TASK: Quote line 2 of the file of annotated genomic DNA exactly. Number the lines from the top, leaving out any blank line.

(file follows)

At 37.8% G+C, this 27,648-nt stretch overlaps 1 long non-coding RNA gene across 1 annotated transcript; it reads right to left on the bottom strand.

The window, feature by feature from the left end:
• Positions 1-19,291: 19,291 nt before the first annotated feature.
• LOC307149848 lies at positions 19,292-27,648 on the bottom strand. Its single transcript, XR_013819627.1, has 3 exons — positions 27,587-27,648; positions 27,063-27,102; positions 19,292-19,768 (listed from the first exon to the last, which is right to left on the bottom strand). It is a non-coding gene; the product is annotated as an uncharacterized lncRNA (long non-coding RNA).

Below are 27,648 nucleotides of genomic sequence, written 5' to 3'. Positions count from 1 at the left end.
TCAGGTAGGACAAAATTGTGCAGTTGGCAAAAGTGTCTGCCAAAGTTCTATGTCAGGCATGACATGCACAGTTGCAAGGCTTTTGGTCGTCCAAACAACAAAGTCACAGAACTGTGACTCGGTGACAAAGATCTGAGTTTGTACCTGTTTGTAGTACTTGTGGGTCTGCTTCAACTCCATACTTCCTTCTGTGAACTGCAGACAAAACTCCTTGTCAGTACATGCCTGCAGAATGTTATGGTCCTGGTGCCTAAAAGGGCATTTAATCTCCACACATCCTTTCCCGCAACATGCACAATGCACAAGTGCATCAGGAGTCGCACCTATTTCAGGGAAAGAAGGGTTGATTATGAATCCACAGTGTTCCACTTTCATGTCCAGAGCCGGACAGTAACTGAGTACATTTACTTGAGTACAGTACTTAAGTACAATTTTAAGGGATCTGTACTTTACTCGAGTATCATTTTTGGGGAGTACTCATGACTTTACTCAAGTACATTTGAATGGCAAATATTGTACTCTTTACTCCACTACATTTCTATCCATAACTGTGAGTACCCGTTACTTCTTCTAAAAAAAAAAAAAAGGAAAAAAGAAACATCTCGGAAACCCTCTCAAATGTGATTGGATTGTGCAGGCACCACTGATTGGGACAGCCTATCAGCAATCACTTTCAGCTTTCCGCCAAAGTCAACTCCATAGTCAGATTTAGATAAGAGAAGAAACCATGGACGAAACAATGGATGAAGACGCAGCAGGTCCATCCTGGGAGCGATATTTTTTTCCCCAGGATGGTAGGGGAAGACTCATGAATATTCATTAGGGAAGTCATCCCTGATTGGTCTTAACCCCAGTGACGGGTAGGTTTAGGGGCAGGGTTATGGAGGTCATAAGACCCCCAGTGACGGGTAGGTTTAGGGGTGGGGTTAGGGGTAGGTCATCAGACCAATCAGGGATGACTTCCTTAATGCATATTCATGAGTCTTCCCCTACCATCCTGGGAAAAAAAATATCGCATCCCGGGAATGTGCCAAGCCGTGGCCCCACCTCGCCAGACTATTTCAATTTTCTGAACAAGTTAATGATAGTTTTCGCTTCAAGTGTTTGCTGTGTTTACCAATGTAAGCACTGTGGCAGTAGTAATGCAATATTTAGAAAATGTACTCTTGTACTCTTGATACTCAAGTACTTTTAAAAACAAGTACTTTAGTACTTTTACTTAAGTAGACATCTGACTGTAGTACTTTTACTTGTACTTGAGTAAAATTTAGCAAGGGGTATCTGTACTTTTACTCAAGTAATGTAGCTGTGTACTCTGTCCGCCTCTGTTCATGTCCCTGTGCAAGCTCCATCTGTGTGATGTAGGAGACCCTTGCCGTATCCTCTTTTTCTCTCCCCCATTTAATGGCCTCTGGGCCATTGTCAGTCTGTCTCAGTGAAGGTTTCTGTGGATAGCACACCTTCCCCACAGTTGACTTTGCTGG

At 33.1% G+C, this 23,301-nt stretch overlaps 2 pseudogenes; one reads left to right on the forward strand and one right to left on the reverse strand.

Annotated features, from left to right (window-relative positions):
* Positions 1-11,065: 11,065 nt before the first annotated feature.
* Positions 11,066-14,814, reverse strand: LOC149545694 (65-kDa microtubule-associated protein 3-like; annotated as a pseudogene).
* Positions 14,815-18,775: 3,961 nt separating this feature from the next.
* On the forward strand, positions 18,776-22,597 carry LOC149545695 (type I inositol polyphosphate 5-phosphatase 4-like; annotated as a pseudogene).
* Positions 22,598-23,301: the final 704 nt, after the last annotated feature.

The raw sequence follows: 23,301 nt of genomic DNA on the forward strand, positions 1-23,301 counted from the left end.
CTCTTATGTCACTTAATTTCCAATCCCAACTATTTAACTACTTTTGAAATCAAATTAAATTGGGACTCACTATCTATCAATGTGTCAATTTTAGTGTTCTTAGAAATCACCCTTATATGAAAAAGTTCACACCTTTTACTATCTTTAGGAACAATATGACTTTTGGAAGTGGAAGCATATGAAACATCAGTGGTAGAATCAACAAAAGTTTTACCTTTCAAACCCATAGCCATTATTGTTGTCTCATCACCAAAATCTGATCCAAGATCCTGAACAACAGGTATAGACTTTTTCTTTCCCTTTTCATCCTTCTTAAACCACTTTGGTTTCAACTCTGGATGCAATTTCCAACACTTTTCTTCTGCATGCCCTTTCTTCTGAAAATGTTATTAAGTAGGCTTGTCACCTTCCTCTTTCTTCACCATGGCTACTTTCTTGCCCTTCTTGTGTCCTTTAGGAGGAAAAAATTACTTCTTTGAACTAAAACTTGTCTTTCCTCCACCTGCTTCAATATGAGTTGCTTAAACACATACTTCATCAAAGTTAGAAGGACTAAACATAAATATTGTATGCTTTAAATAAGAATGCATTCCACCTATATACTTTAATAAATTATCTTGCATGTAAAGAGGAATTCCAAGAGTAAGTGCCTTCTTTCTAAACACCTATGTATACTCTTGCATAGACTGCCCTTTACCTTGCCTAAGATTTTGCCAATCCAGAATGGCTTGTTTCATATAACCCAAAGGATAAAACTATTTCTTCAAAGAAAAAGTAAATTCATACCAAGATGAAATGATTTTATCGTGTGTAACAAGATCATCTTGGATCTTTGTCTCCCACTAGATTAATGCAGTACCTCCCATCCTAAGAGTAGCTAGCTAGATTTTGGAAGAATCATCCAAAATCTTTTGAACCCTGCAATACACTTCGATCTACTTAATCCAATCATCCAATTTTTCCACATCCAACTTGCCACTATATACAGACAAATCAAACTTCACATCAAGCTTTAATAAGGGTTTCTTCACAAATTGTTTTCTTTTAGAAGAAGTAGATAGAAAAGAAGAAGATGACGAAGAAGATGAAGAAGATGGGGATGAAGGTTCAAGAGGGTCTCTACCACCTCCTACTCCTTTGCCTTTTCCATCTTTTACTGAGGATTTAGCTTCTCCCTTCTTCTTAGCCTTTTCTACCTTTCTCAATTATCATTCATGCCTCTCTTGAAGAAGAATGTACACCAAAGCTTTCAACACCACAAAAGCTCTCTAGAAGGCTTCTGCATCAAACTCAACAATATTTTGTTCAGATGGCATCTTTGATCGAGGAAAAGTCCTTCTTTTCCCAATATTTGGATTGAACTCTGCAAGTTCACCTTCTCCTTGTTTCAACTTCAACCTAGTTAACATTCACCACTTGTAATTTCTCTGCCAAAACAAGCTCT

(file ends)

The window, feature by feature from the left end: